Seaports Magazine - Spring 2014 - (Page 14)

»FEATURE WORKING WITH STAKEHOLDERS: THE BUCK STOPS AT THE CEO'S OFFICE From shippers to state agencies, carriers to the community, many groups have an interest in decisions made by the port. By Lori Musser R unning a port in the 21st century is not a pursuit for the meek. Port business is important business, especially from an economic perspective. It is complex - spanning functions, modes, assets, geography, time and jurisdictions. Perhaps the most challenging of all port management tasks is engaging and working with stakeholders. CEOs must ensure these relationships are managed wisely; their jobs hang in the balance. The Rise of Stakeholder Rights The variety and sheer volume of stakeholders with a claim on ports is mindboggling - and it is growing. In the good old days, some ports ran much like private entities, working with customers to expand business, reporting to a board and quietly taking earnings to the bank. Those days are long gone. Nowadays, information is at everyone's fingertips, and its availability has entitled and allowed individuals and groups to make their opinions known, pursue their expectations and anticipate timely responses. To some extent, private businesses can still pick and choose their stakeholders. Not so for ports. In the same hour, a port might receive a call from a global carrier on crane availability, a minister on scattering ashes, a neighborhood association on noise and a commercial fishery on security. 14 AAPA SEAPORTS MAGAZINE Stan Payne, an experienced port CEO and now principal for transportation management consultant Summit Strategic Partners, said that before a port can hope to optimize interactions with and delineate entitlements for stakeholders, it must clearly determine the division of responsibility between its board of directors and its CEO and staff. Who sets stakeholder policy? Who implements it? That will affect the answer to the next questions: Who are the stakeholders? What is the stakeholder policy? What are the boundaries of the port's relationship with its various stakeholders? Payne said that there are pros and cons to greater stakeholder interaction. "When you make a decision with stakeholder input, there is a greater chance of success. However, a stakeholder can have a vested interest that may not be in the best interests of the port going forward." He said that there are a number of useful tools to help develop positive relationships with stakeholders, but they come at a cost, and resources must be managed. "Ports must understand that there will be times when the port and stakeholder have to agree to disagree. At that point, how you approach the conflict is important," Payne said. He added that good relationships take time to develop, and given the relatively short tenure of CEOs and commissioners, staff may be the only candidates available with sufficient longevity to nurture the relationships that can make the conflict resolution process more palatable for stakeholders. It is increasingly important to regularly align port strategic plans with those of the cities, counties and states within which they operate. "It is all about the greater good of the community," Payne said. A New Beginning at the Port of Long Beach Delivering on all stakeholder expectations is neither reasonable nor doable. A port can, however, make great inroads on engendering respect for its decisions through understanding. The Port of Long Beach learned that lesson the hard way. "We were dragged to the party," according to Managing Director of Environmental Affairs and Planning Rick Cameron. In the early '90s, Long Beach's naval station, a long-serving base for the Pacific Fleet, was up for closure. "Once the writing was on the wall that we would lose the Navy complex, we geared up to see ... how we could benefit from the BRAC process. We were in major need of expansion land," Cameron said. The port's reuse plan was accepted, but management hadn't anticipated the strong bond so many in the local community had with the property. Interested groups included naval aficionados and historic preservationists. A portion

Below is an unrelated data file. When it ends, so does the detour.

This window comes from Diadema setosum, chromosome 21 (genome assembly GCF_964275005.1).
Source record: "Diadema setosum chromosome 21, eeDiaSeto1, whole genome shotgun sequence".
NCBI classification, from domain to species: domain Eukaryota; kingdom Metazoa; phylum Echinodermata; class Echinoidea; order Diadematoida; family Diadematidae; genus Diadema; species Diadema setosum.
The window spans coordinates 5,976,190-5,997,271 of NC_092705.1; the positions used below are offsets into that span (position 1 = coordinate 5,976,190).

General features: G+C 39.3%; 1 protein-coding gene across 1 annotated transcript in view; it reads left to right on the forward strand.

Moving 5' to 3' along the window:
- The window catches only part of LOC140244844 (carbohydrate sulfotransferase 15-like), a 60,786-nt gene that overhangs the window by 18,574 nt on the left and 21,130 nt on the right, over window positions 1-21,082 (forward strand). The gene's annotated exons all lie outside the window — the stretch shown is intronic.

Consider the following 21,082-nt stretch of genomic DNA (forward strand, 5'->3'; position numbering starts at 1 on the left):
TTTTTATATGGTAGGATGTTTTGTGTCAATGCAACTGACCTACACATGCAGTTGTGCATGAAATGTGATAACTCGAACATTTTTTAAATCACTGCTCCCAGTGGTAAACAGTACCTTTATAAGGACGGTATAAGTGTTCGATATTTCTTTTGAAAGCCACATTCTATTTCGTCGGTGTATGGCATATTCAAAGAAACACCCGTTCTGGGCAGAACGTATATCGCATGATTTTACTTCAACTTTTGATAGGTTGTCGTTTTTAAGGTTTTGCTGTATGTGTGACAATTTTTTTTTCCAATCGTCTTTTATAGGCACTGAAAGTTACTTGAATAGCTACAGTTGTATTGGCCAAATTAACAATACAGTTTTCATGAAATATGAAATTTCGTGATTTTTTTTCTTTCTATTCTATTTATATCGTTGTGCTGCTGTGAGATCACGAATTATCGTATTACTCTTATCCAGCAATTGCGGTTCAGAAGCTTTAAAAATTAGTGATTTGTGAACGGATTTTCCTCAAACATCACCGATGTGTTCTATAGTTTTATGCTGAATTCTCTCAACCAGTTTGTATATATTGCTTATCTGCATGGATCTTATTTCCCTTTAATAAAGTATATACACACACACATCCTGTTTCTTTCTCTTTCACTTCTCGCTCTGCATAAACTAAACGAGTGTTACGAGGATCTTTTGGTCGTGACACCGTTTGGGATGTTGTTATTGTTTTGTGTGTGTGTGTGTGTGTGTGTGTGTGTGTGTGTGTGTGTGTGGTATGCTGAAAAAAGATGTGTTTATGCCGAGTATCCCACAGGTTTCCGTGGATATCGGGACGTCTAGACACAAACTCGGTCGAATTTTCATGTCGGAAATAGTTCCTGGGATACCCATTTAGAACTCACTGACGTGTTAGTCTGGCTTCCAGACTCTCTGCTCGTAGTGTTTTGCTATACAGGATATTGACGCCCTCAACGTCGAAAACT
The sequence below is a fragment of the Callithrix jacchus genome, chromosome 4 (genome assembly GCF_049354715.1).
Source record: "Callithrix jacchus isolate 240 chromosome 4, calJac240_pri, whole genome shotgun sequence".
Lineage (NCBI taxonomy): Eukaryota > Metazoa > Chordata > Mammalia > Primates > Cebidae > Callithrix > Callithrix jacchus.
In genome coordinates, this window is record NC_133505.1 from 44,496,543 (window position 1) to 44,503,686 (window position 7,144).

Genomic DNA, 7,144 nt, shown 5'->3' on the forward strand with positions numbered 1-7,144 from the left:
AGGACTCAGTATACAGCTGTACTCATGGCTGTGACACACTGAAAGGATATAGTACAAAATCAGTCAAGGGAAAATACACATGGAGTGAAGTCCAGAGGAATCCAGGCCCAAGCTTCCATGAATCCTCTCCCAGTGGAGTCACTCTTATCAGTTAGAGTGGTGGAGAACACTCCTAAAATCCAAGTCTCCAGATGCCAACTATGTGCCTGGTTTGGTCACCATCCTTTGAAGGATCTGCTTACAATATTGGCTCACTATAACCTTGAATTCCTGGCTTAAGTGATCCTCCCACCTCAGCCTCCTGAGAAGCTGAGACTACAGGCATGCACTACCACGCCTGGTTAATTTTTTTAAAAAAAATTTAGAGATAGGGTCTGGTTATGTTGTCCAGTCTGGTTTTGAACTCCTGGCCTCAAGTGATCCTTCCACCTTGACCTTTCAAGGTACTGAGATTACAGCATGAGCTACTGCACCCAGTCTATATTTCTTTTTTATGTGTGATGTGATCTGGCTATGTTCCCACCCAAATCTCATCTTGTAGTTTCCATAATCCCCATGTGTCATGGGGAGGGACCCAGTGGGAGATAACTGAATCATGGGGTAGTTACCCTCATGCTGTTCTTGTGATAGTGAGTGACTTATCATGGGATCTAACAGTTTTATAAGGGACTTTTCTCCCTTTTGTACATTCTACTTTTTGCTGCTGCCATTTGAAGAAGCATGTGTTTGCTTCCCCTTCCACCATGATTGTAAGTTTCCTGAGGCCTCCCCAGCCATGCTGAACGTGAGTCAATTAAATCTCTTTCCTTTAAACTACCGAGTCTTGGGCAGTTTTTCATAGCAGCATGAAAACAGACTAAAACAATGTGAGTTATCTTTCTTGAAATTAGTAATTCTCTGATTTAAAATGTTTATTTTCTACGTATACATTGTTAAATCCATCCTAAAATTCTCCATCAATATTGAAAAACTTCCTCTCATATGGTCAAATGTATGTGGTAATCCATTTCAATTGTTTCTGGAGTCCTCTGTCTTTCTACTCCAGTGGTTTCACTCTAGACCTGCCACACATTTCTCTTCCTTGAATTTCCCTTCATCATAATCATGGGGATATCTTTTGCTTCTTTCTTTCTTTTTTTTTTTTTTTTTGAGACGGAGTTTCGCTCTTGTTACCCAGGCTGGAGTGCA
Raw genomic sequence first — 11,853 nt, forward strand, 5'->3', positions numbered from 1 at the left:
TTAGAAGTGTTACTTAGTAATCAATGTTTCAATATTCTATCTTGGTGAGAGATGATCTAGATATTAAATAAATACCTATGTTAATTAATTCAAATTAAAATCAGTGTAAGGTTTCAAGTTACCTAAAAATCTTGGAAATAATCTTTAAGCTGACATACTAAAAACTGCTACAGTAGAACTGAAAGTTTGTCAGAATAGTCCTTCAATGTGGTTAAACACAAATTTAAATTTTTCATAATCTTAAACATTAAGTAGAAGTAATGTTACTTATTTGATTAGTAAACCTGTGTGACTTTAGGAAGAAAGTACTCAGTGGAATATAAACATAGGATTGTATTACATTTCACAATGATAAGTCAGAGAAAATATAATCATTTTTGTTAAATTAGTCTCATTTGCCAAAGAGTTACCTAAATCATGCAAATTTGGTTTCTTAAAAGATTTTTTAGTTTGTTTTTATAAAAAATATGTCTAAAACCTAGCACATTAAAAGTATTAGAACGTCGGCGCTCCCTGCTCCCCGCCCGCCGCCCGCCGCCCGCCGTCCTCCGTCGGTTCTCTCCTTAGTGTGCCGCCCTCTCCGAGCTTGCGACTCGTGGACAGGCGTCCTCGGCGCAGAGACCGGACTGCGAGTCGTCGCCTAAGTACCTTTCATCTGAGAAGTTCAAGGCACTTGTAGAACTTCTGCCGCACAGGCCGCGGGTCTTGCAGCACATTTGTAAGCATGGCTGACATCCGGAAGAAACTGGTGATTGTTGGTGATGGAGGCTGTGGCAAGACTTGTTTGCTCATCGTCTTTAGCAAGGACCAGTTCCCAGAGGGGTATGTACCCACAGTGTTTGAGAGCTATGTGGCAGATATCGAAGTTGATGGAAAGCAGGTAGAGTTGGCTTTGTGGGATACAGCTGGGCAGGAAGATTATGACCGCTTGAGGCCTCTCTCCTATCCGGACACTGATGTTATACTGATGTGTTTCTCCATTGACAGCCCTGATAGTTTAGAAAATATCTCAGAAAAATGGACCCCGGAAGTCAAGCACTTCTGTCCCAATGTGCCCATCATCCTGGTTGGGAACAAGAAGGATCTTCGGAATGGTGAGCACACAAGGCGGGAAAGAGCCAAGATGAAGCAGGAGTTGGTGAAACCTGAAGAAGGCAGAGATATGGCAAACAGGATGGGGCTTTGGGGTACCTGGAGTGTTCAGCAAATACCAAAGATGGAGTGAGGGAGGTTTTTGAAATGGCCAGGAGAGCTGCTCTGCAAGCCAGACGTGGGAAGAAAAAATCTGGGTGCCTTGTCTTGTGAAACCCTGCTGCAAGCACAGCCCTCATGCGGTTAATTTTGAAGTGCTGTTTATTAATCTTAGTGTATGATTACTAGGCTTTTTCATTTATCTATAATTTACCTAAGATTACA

Table of Contents for the Digital Edition of Seaports Magazine - Spring 2014

AAPA Headquarters
From the President’s Desk
Public Sector Agencies with Private Sector Expectations
Welcoming Veterans to Port Ranks
Working with Stakeholders: The Buck Stops at the CEO’s Office
Words of Wisdom from Long-Standing Port Executives
PPM® Certification Readies Executives for the Top
Facing Challenges Head On
Ports are Critical to U.S. Economy’s Health
The Changing Paradigm of Transportation Executives
Port and Maritime Environmental Compliance Planning Starts at the Top
Comprehensive Records Retention Plan a Must for Ports
Saint John Brings the Port to the Classroom
Barbados on Track for Record Cruise Growth
Santa Marta Focuses on the Environment, Community and Operational Efficiency
Northwest Ports Partner to Further Cut Diesel Emissions

Seaports Magazine - Spring 2014